On Saturday against Florida State, that same defense lulled the Seminoles into taking a season-high 30 attempts from outside. It made just four (13.3%). That played into Syracuse’s hand. There were some open shots, there were some contested shots, but either way three-point shooting is not Florida State’s strong suit. Syracuse did a better job locating personnel. Wyatt Wilkes, the one shooter that could’ve really burned them, shot 0-5.
“It’s been effective so far and obviously teams are going to adjust against it and there’s going to be some offensive (success). We need to go back to our normal zone but for now it’s been really good,” Buddy said.
Syracuse has vacillated between its traditional 2-3 zone and the 1-1-3, usually showing the latter defense at the start of halves and reverting back to 2-3 after the first or second media timeout.
“It’s a little hybrid going on right now!” Edwards said. “It’s working out so far and we’re going to keep adjusting throughout the season if we see some chances pop up.”
Syracuse players say it’s not totally wrong to call it a 1-3-1, but in reality it’s a 1-1-3.
“It’s still like our 2-3 but it’s a 1-1-3,” Girard said.
In a traditional 1-3-1 zone, the center usually takes the middle (the high-post) and the quickest player takes the bottom of the zone to stretch to and trap the corners. That isn’t the case in the 1-1-3.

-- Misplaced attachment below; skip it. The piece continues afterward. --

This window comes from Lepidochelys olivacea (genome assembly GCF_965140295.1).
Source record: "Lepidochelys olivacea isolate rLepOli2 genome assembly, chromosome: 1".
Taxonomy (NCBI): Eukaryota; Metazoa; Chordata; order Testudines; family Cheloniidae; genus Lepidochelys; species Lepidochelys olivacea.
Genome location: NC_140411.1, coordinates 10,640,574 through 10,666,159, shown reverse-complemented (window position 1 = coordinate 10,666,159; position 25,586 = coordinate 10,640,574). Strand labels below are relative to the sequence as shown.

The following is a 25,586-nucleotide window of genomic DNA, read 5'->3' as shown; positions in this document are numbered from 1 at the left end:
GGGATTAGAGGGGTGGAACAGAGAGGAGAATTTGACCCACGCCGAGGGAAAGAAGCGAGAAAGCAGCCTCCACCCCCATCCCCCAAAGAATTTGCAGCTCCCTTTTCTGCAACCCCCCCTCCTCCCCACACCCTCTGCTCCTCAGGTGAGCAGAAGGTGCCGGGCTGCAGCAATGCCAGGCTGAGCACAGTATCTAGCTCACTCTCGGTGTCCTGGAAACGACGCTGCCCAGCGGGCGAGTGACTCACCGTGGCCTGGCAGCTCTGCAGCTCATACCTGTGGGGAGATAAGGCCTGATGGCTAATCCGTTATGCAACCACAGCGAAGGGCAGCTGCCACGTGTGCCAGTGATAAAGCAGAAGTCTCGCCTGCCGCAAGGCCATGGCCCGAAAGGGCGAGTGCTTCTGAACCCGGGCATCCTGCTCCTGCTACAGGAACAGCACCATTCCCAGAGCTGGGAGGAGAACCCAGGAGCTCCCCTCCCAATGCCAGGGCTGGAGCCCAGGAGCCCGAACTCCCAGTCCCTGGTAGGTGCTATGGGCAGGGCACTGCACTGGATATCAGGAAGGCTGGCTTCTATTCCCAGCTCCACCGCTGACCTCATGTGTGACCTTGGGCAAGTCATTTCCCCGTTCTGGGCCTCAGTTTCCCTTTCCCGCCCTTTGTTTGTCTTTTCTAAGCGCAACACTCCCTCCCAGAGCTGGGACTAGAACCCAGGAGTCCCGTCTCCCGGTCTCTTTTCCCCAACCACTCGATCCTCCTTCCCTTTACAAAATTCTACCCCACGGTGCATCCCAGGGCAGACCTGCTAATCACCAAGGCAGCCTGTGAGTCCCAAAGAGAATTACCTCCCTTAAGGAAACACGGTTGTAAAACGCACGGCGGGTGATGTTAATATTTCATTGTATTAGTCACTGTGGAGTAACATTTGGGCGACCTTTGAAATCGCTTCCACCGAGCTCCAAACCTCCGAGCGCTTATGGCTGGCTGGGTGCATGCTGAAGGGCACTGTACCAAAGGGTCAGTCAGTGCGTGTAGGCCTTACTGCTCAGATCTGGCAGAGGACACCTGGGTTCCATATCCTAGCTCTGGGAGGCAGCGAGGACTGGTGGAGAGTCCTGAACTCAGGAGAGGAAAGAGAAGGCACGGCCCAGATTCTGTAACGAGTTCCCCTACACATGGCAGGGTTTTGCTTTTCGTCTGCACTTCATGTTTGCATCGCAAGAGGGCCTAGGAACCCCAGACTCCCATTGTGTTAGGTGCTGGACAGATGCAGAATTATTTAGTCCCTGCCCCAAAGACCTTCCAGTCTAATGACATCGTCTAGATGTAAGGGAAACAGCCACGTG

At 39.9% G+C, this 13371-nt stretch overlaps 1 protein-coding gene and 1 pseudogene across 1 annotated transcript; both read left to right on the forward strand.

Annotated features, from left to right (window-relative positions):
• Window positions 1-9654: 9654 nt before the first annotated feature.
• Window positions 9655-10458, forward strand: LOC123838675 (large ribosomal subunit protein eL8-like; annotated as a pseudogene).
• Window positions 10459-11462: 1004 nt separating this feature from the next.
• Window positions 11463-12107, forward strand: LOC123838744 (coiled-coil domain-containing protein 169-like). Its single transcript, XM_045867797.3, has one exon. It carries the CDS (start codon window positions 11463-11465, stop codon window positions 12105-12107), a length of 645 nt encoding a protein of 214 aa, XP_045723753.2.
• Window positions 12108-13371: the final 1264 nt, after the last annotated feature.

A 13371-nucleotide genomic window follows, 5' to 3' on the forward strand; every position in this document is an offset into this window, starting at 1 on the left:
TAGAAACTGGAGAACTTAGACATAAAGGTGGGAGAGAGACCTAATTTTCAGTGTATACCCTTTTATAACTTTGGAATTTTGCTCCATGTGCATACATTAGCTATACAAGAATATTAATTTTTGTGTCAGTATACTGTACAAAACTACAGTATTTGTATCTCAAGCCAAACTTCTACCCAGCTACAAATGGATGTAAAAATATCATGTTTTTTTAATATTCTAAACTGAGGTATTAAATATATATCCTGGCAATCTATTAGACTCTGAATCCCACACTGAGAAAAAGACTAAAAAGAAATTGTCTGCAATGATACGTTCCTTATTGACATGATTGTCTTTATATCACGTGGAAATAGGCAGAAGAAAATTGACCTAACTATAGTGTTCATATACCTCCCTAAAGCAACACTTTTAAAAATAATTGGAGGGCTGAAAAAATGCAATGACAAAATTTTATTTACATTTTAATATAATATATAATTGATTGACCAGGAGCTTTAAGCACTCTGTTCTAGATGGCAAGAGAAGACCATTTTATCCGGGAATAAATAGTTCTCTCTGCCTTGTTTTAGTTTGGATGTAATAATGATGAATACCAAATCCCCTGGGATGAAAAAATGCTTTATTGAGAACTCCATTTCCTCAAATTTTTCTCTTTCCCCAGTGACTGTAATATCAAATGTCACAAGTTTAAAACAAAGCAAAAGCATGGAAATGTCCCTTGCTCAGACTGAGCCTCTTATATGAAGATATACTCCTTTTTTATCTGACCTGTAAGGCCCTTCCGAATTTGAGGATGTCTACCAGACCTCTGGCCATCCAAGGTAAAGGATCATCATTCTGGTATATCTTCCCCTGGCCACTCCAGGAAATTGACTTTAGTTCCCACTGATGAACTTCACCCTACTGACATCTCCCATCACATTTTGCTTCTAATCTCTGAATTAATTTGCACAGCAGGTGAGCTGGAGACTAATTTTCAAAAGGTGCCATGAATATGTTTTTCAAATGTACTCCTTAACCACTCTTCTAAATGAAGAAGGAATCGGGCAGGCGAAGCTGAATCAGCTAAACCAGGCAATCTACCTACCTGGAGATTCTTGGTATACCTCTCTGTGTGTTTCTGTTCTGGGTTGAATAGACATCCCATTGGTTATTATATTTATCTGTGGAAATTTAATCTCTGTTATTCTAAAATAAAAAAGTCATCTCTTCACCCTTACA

“It’s a 1-1-3. We’ve got one guy trying to take away the high-post and another up top” Jimmy says. “It’s really just one guy up top and one guy in the high-post and three like normal.”
Another key to Syracuse’s win against Florida State was its ability to keep up on the glass against the tallest team in the country. Syracuse was outmatched athletically but still narrowly won the rebounding battle 41-40.
“I think we just brought the energy,” Edwards said after the game. “Everybody came in. That was the plan too. We don’t want to give them any easy offensive rebounds. And we wanted to catch a couple on the offensive end. We decided to put more pressure on that, some more emphasis.”
Edwards had a career-high 12 rebounds, including five on the offensive end, for a double-double. His backup Frank Anselem had four rebounds in just eight minutes. Cole Swider had a double-double as well with 16 points and 10 rebounds.
“I think every single game is going to be crucial for us to get on the glass, get rebounds,” Swider said. “That’s a big key for us to win. It’s hard to rebound out of the zone. Whenever we can win the rebounding battles it’s going to be good for us.”
“We mentally prepared,” Jimmy remarked. “You know this team is going to be physical. They usually do out-rebound us so it was definitely a big key. Frank, Cole and Jesse did a tremendous job on the boards so I’m really proud of that.”
Syracuse’s ability to rebound is always important out of the zone. Unless the team is forcing turnovers like it did against Indiana, the team can’t close a defensive stop until a rebound is secured. Florida State missed some wide open looks, but the Orange rebounded after creating some missed shots too.
“We made them take tough threes. It wasn’t just that they were missing. I think a big reason for that was we were there on a lot of threes,” Jimmy said.
“People can say they got open shots but a lot of the threes they missed were because we were contesting tonight.” Girard said.
“They stuck to what they wanted to do and they kept on shooting them,” Swider continued. “They thought they had some good looks. Maybe some days they’ll make those shots but thankfully they didn’t make them today.”